October 29, 2019
By Noah Pflueger-Peters
Assistant Professor Cindy Rubio-González is a recipient of this year’s Facebook Testing and Verification Award. Her proposal, “Null Pointer Dereferences in the Wild” looks to test state-of-the-art automated bug finding tools on real software to evaluate their effectiveness, and to develop new algorithms for bug finding.
Rubio’s proposal was one of ten chosen out of over 100 applications. She will receive the award and give a talk at a workshop for Testing and Verification Award winners on November 19 in London.
The proposal is made possible by Rubio’s work on the BugSwarm dataset, a large-scale dataset of real software bugs from many open-source projects. The idea is to evaluate state-of-the-art static bug finders on large and complex code bases to determine their effectiveness at finding “bugs in the wild”.
In this proposal, Rubio will focus on null pointer dereference bugs. These bugs occur when a program tries to access data through an invalid memory address. Null pointer dereferences are one of the most serious and pervasive bugs, causing programs to crash, so there is a great interest in tools that automatically identify these bugs.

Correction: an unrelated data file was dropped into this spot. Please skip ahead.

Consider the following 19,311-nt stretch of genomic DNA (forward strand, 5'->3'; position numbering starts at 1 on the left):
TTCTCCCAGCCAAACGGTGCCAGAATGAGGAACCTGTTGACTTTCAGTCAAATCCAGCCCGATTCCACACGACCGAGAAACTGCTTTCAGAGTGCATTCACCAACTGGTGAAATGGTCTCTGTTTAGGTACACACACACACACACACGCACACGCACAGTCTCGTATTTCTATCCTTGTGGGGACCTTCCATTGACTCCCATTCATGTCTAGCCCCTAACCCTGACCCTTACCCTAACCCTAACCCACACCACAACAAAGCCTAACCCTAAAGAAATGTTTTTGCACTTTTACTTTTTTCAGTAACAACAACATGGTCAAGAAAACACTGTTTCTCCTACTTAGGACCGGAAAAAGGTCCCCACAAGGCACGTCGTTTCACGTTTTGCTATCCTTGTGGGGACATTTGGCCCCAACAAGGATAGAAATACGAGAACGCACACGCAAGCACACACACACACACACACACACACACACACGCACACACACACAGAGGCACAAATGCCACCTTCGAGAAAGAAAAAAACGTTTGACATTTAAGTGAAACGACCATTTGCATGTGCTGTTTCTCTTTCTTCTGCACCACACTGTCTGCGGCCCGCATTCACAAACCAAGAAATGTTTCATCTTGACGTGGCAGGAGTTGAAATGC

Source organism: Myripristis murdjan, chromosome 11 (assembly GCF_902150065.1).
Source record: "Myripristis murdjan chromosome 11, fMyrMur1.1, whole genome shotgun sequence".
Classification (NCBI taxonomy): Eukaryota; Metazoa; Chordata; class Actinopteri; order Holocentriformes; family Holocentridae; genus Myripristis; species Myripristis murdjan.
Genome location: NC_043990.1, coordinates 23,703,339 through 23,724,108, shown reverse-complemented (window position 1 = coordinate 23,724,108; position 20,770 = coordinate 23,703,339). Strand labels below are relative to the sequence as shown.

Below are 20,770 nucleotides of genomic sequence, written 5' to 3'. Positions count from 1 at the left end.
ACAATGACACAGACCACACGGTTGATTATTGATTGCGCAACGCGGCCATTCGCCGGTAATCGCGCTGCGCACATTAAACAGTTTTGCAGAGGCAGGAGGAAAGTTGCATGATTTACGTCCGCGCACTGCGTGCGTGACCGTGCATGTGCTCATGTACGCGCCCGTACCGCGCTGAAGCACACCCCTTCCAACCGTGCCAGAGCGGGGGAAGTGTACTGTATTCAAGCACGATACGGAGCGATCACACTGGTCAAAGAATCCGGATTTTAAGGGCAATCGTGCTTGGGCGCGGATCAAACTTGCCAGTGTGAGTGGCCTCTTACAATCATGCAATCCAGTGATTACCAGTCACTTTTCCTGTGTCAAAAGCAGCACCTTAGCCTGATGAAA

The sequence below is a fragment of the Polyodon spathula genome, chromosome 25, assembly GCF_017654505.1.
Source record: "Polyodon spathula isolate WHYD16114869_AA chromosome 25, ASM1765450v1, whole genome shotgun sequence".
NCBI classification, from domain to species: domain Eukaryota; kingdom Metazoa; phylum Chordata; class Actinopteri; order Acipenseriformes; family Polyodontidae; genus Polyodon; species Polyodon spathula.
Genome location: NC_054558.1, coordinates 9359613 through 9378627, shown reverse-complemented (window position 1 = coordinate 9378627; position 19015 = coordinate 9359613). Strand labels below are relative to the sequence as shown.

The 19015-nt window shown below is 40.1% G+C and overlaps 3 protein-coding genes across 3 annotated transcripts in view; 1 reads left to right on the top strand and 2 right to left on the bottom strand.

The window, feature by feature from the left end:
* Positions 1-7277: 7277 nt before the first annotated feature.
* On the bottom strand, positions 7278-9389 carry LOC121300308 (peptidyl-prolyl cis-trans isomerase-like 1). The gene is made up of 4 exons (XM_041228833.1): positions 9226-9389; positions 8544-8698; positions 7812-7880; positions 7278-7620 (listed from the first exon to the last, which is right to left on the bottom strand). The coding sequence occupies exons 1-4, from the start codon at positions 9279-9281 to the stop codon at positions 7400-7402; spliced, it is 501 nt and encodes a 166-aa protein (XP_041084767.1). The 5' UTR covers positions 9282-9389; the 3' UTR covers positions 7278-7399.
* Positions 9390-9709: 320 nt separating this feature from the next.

“In this proposal, we will evaluate the effectiveness of state-of-the-art static bug finders at detecting null pointer dereferences in Java programs. This will be done using hundreds of real-world null pointer dereferences found in the BugSwarm dataset.”, Rubio said.
“Null pointer dereferences affect software from all application domains, and despite many efforts, there are still many limitations on the effectiveness of finding them in real code,” she said. “Does a tool find the bug? If not, is it because of a shortcoming of the technique, or a bug in the tool itself? How many other bug warnings are produced by the tool? Are these real bugs or false alarms?”
The team then plans to use this knowledge to help improve existing tools, and to develop novel algorithms for identifying these kinds of bugs.
Rubio is particularly excited by this project because Facebook provides a unique opportunity to apply program analysis tools at large scale.
“These tools improve the reliability and usability of products in industry,” she said. “It’s a great opportunity to connect with the industry and make real-world impact.”
The award continues the CS department’s tradition of success with Facebook awards. Her colleague, assistant professor Aditya Thakur, won the same award in 2018, and she and Thakur jointly received the Probability and Programming Research award this spring.